As a steady yoga practitioner and teacher for over 20 years, I have found that combining restorative yoga poses such as Child’s Pose and Devotional with breathing and meditation techniques are effective stress reducers for my students and their teacher.

Throughout my teaching years, I was surprised when several of my students informed me they had no idea how to breathe deep. I then realized our fast-paced society demands us to move at warp speed, and this increases our stress and decreases our breathing capability. I have learned through my personal practice that the following breathing practices are especially therapeutic in dealing with stress, anxiety, and depression. They are also effective ways to learn how to breathe deeply: 

Pursed Lip Breathing –

Inhale through your nose, and exhale through your mouth by pursing your lips as though you are puckering your lips. Breathe out slowly with force through the resistance of your pursed lips. I have also taught this technique when working as a nurse in hospitals to asthma patients, as this helps improve lung function and capacity by exhaling against resistance.

Tension Release –

Sit in a comfortable seated position on the floor or on your bed. Place your hands next to your hips with your fingertips, touching the floor or bed. Inhale, preferably through your nose, and momentarily hold your breath while you silently repeat the following words (mantra): “I deeply wish to release all tension.” Exhale through your mouth and feel all tension releasing through your fingertips away from your body. Repeat until feeling more relaxed.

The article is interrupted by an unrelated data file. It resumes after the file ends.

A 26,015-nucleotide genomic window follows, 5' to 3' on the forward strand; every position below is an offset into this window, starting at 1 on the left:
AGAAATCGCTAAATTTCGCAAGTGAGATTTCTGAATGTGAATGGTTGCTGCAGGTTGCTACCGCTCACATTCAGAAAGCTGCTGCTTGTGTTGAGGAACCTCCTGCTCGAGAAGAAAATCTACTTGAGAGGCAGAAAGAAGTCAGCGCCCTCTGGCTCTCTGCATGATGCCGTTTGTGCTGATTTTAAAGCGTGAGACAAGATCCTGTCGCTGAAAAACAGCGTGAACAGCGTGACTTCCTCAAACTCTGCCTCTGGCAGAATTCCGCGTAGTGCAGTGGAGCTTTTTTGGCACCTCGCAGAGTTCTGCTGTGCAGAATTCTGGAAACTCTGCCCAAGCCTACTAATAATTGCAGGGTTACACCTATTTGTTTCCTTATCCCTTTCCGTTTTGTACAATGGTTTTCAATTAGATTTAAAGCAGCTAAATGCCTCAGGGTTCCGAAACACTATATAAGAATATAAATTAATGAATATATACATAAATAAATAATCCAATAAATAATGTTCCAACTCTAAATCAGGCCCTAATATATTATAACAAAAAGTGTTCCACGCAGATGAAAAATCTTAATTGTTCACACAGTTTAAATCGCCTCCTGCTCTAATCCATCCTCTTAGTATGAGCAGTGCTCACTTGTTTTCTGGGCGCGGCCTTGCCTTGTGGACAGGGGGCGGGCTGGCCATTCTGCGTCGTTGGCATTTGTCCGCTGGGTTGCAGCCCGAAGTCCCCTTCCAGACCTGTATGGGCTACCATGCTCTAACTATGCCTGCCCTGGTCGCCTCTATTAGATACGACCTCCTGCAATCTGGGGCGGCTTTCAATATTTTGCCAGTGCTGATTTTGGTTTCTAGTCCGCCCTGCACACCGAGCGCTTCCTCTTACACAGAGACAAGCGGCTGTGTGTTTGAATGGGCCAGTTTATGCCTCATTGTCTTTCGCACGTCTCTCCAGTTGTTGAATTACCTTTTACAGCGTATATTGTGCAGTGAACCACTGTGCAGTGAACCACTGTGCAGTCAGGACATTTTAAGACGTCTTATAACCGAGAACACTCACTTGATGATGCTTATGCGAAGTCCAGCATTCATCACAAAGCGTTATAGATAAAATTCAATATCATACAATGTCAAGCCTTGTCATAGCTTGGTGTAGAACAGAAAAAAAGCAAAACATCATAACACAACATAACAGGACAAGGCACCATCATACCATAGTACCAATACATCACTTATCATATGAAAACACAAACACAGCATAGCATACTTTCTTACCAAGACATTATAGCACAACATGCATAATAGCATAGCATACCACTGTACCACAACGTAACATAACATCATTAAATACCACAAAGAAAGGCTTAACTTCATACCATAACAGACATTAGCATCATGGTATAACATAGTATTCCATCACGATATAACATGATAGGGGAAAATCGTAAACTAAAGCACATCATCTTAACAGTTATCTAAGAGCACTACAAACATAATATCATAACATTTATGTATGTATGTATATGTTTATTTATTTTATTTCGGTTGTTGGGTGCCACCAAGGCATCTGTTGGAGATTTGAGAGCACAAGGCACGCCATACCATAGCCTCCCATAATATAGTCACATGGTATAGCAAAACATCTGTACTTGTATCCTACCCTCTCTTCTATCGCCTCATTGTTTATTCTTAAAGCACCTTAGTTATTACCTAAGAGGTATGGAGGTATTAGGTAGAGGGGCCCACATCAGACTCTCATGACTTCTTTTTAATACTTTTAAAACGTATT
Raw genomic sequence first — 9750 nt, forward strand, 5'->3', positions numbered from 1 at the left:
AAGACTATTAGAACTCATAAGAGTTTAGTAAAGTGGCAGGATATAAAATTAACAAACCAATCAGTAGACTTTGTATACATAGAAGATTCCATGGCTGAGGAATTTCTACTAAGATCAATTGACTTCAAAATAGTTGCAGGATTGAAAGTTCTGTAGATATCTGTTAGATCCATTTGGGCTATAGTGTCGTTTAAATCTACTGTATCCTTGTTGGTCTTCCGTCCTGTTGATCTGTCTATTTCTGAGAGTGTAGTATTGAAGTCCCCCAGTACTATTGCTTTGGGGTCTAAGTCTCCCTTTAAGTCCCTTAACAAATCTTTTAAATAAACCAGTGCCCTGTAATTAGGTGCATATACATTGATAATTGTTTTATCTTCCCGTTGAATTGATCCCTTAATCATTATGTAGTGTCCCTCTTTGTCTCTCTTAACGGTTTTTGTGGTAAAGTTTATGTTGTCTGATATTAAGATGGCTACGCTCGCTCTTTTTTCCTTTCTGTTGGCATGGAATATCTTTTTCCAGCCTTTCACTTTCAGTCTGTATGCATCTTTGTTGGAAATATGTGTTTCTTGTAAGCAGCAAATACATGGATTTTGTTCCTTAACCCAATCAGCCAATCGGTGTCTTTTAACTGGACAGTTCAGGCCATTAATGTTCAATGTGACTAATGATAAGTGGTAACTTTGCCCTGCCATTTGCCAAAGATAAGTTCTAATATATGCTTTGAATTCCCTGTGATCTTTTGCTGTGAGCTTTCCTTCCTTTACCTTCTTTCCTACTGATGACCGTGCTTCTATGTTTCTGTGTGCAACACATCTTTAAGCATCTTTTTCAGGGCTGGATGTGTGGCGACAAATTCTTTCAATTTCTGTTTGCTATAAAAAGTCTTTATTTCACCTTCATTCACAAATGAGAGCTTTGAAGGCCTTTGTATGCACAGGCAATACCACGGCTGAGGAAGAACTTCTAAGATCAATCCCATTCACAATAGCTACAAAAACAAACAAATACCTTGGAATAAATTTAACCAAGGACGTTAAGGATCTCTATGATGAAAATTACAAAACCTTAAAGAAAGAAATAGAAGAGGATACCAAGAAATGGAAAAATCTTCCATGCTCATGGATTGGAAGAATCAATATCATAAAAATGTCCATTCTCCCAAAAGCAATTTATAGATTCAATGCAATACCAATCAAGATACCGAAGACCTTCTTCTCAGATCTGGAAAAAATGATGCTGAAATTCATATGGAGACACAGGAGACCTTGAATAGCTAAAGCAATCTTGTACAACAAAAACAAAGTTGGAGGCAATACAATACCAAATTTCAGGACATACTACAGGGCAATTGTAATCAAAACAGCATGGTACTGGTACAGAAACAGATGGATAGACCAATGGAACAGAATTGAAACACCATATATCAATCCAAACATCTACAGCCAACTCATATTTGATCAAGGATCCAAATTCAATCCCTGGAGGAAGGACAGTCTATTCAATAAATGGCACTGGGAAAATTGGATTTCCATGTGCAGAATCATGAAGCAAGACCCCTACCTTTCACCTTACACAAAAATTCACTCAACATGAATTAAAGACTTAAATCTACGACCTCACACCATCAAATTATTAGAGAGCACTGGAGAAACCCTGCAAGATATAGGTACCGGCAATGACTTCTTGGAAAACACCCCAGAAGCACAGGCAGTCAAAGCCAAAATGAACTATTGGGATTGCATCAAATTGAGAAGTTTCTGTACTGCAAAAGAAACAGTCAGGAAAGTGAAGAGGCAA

Abdominal (or Belly) Breathing –

We are normally chest breathers, and this increases stress because we are breathing shallowly and rapidly, and we aren’t fully oxygenating our lungs and bodies. When we utilize Belly Breathing, we are actually working with the breathing muscle (aka: diaphragm) and are more efficiently enabling oxygen to be circulated throughout our lungs and bodies. The best way to learn this technique is to lie down on a comfortable surface (i.e., bed or couch).

Place your hands over your belly and on the inhale, feel the belly expand, and notice your fingertips slightly separate. On the exhale, feel the belly contract, and notice your fingertips will come back together. Breathe as most comfortable for you.

These are but a few breathing techniques that will effectively decrease stress, anxiety, and depression. My hope is that through consistent practice, you will breathe your way back to stress-free health, happiness, and harmony.

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Donna Brown
Donna F. Brown is a 69-year young author, certified yoga teacher, yoga therapist, and retired RN. She was born in Chicago and now lives in Pearce, a small rural community in SE Arizona. Donna currently teaches two yoga classes a week, a regular mat class, and a chair class for those less mobile. She attained her yoga teacher and yoga therapy certifications in 2002 and 2004 from Shambala School of Yoga in Rollinsville, CO. She also attained her two-year registered nursing degree in 1979 from Truman College in Chicago, IL, and has 30 plus years of nursing experience.